Gait disturbances in patients with pontine medial tegmental lesions: clinical characteristics and gait analysis.

Archives of neurology

PubMedID: 10891989

Mitoma H, Hayashi R, Yanagisawa N, Tsukagoshi H. Gait disturbances in patients with pontine medial tegmental lesions: clinical characteristics and gait analysis. Arch Neurol. 2000;57(7):1048-57.
OBJECTIVE
To determine the clinical characteristics of gait disorders in patients with pontine medial tegmental lesions.

DESIGN
We compared features of gait disorders between patients with infarcts in the medial tegmentum and those with stroke in other areas of the pons (pathological control subjects) by measuring electromyographic results of lower limb muscles and several biomechanical parameters.

PATIENTS
Two patients with infarcts in the rostral medial tegmentum and 4 control subjects. Two of the control patients had lesions in the pontine base, while the lesions in the other 2 were in the pontine tegmentum and base (combined lesions).

RESULTS
Patients with rostral medial tegmental lesions and controls with pontine base lesions showed unstable walking characterized by irregular angular displacements and foot pressures. However, they differed by the following 3 features. (1) Rostral medial tegmental lesions elicited truncal ataxia without limb ataxia. In comparison, pontine base lesions elicited limb ataxia without truncal ataxia and caused hemiparesis. (2) Instability was more severe and persistent in patients with the former lesions than in those with the latter lesions. Slowness of walking speed and prolongation of the double-support period were clearly observed in the former group. (3) Electromyographic changes characteristic of cerebellar ataxia were clearly evident in patients with rostral medial tegmental lesions. The electromyographic amplitudes of the gastrocnemius and tibialis anterior muscles were almost constant throughout the gait cycle, resulting in the disappearance of the inherent periodic pattern of each muscle.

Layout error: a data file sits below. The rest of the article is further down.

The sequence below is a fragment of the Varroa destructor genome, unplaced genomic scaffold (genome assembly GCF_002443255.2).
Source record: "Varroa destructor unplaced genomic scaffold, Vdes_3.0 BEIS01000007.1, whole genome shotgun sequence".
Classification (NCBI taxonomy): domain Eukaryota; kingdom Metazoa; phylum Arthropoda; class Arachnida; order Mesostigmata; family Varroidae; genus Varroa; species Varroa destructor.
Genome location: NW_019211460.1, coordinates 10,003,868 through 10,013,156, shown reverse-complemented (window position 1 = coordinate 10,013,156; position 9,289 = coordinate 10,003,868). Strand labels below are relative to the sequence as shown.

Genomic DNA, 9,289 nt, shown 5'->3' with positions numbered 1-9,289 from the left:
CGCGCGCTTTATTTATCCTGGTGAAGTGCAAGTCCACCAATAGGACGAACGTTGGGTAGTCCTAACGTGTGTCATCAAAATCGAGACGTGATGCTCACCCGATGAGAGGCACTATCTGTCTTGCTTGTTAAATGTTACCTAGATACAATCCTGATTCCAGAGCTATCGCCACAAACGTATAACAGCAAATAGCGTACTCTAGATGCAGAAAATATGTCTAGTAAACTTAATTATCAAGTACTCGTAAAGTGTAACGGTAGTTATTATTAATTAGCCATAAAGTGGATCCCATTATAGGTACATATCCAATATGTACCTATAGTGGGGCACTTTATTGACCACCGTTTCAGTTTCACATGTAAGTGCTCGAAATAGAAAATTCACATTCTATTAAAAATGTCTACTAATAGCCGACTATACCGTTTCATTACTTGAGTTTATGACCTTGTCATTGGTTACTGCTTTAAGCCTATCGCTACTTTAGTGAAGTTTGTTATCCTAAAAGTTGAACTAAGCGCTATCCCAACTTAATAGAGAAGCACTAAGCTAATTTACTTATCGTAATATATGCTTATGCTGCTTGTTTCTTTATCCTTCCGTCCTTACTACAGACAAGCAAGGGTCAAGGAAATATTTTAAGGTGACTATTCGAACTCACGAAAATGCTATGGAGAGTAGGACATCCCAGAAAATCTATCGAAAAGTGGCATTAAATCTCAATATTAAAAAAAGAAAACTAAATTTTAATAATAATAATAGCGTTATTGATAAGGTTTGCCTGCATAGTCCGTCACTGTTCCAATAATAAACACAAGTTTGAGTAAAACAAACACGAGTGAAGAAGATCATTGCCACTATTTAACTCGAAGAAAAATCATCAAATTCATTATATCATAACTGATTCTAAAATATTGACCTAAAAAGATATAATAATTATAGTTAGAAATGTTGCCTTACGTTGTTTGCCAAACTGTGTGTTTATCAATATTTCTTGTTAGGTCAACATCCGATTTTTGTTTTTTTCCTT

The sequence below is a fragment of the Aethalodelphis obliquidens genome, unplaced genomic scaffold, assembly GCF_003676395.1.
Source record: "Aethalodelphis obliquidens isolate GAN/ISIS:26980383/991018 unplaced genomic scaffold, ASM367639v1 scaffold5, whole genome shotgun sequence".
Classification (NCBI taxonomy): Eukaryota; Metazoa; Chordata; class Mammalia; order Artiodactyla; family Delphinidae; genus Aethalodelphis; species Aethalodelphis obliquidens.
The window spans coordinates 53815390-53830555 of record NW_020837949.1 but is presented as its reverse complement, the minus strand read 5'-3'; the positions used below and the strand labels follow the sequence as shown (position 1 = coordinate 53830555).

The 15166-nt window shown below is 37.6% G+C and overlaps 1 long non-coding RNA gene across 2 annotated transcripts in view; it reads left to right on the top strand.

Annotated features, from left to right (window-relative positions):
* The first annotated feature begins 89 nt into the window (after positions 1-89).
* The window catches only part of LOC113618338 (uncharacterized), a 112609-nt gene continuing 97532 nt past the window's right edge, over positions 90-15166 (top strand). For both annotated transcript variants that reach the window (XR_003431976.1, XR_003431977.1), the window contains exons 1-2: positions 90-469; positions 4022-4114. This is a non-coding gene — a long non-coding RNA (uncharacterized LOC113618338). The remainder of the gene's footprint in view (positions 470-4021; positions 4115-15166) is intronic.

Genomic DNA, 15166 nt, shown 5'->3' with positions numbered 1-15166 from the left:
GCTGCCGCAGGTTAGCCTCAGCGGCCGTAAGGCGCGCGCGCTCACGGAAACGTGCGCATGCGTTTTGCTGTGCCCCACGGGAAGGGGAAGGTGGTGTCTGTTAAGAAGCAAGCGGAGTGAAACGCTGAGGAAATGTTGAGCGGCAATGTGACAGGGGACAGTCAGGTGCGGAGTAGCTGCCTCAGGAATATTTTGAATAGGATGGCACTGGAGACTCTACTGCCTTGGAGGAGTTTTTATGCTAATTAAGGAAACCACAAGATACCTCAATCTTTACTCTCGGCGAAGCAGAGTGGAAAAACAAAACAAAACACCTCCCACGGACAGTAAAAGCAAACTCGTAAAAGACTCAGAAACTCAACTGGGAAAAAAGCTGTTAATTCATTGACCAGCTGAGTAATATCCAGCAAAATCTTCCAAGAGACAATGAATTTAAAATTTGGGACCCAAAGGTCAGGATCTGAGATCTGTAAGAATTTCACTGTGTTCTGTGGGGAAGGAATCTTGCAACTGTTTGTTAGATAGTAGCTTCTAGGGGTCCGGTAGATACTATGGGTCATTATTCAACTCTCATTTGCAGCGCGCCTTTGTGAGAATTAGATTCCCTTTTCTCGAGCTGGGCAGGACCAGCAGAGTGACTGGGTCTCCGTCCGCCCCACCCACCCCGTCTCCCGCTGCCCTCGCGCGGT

CONCLUSION
Medial tegmental lesions in the rostral pons cause prolonged and severe unstable walking that resembles spinocerebellar ataxic pattern, and impairment of the spinocerebellar loop might be the pathomechanism underlying such a gait disturbance.